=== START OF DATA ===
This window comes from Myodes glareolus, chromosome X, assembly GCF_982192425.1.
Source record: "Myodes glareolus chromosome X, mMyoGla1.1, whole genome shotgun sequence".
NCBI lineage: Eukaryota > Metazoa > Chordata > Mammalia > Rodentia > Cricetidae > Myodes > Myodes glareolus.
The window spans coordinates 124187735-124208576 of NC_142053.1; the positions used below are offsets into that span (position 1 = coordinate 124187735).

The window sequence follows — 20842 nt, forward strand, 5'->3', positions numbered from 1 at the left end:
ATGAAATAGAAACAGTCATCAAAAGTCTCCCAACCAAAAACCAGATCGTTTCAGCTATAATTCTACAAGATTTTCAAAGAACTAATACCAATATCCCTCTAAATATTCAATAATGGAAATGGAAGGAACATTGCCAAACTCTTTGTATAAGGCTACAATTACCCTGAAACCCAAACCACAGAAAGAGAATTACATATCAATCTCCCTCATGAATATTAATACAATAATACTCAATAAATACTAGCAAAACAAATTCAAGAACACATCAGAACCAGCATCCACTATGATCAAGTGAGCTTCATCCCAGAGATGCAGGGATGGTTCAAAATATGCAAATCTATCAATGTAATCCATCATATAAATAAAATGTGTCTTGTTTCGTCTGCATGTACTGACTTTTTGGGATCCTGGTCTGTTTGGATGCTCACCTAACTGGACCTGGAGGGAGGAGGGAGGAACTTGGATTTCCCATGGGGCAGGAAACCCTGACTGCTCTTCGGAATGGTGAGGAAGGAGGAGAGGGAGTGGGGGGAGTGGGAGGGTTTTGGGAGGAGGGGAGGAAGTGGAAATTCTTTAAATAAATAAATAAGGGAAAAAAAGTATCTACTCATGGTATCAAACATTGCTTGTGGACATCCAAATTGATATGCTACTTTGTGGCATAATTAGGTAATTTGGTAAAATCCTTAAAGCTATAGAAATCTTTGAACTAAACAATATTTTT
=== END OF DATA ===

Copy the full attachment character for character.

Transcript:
This window comes from Myodes glareolus, chromosome X, assembly GCF_982192425.1.
Source record: "Myodes glareolus chromosome X, mMyoGla1.1, whole genome shotgun sequence".
NCBI lineage: Eukaryota > Metazoa > Chordata > Mammalia > Rodentia > Cricetidae > Myodes > Myodes glareolus.
The window spans coordinates 124187735-124208576 of NC_142053.1; the positions used below are offsets into that span (position 1 = coordinate 124187735).

The window sequence follows — 20842 nt, forward strand, 5'->3', positions numbered from 1 at the left end:
ATGAAATAGAAACAGTCATCAAAAGTCTCCCAACCAAAAACCAGATCGTTTCAGCTATAATTCTACAAGATTTTCAAAGAACTAATACCAATATCCCTCTAAATATTCAATAATGGAAATGGAAGGAACATTGCCAAACTCTTTGTATAAGGCTACAATTACCCTGAAACCCAAACCACAGAAAGAGAATTACATATCAATCTCCCTCATGAATATTAATACAATAATACTCAATAAATACTAGCAAAACAAATTCAAGAACACATCAGAACCAGCATCCACTATGATCAAGTGAGCTTCATCCCAGAGATGCAGGGATGGTTCAAAATATGCAAATCTATCAATGTAATCCATCATATAAATAAAATGTGTCTTGTTTCGTCTGCATGTACTGACTTTTTGGGATCCTGGTCTGTTTGGATGCTCACCTAACTGGACCTGGAGGGAGGAGGGAGGAACTTGGATTTCCCATGGGGCAGGAAACCCTGACTGCTCTTCGGAATGGTGAGGAAGGAGGAGAGGGAGTGGGGGGAGTGGGAGGGTTTTGGGAGGAGGGGAGGAAGTGGAAATTCTTTAAATAAATAAATAAGGGAAAAAAAGTATCTACTCATGGTATCAAACATTGCTTGTGGACATCCAAATTGATATGCTACTTTGTGGCATAATTAGGTAATTTGGTAAAATCCTTAAAGCTATAGAAATCTTTGAACTAAACAATATTTTT